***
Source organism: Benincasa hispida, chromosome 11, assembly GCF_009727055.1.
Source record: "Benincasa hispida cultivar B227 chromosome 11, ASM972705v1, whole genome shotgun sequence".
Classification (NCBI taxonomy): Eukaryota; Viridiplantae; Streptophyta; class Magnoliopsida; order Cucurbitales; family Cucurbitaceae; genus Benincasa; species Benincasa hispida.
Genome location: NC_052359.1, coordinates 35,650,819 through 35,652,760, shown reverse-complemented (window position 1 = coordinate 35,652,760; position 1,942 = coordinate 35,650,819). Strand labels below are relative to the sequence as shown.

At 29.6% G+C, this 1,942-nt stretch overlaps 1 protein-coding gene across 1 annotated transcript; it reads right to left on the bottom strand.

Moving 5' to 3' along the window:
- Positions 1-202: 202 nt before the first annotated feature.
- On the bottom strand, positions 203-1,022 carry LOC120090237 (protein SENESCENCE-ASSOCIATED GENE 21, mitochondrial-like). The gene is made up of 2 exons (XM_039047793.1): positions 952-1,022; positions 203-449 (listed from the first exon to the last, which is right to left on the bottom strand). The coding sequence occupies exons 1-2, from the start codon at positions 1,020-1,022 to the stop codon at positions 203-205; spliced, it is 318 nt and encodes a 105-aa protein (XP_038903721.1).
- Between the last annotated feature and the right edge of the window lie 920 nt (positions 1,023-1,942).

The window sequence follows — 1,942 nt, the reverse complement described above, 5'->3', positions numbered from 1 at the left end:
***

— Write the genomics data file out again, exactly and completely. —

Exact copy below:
Source organism: Benincasa hispida, chromosome 11, assembly GCF_009727055.1.
Source record: "Benincasa hispida cultivar B227 chromosome 11, ASM972705v1, whole genome shotgun sequence".
Classification (NCBI taxonomy): Eukaryota; Viridiplantae; Streptophyta; class Magnoliopsida; order Cucurbitales; family Cucurbitaceae; genus Benincasa; species Benincasa hispida.
Genome location: NC_052359.1, coordinates 35,650,819 through 35,652,760, shown reverse-complemented (window position 1 = coordinate 35,652,760; position 1,942 = coordinate 35,650,819). Strand labels below are relative to the sequence as shown.

At 29.6% G+C, this 1,942-nt stretch overlaps 1 protein-coding gene across 1 annotated transcript; it reads right to left on the bottom strand.

Moving 5' to 3' along the window:
- Positions 1-202: 202 nt before the first annotated feature.
- On the bottom strand, positions 203-1,022 carry LOC120090237 (protein SENESCENCE-ASSOCIATED GENE 21, mitochondrial-like). The gene is made up of 2 exons (XM_039047793.1): positions 952-1,022; positions 203-449 (listed from the first exon to the last, which is right to left on the bottom strand). The coding sequence occupies exons 1-2, from the start codon at positions 1,020-1,022 to the stop codon at positions 203-205; spliced, it is 318 nt and encodes a 105-aa protein (XP_038903721.1).
- Between the last annotated feature and the right edge of the window lie 920 nt (positions 1,023-1,942).

The window sequence follows — 1,942 nt, the reverse complement described above, 5'->3', positions numbered from 1 at the left end: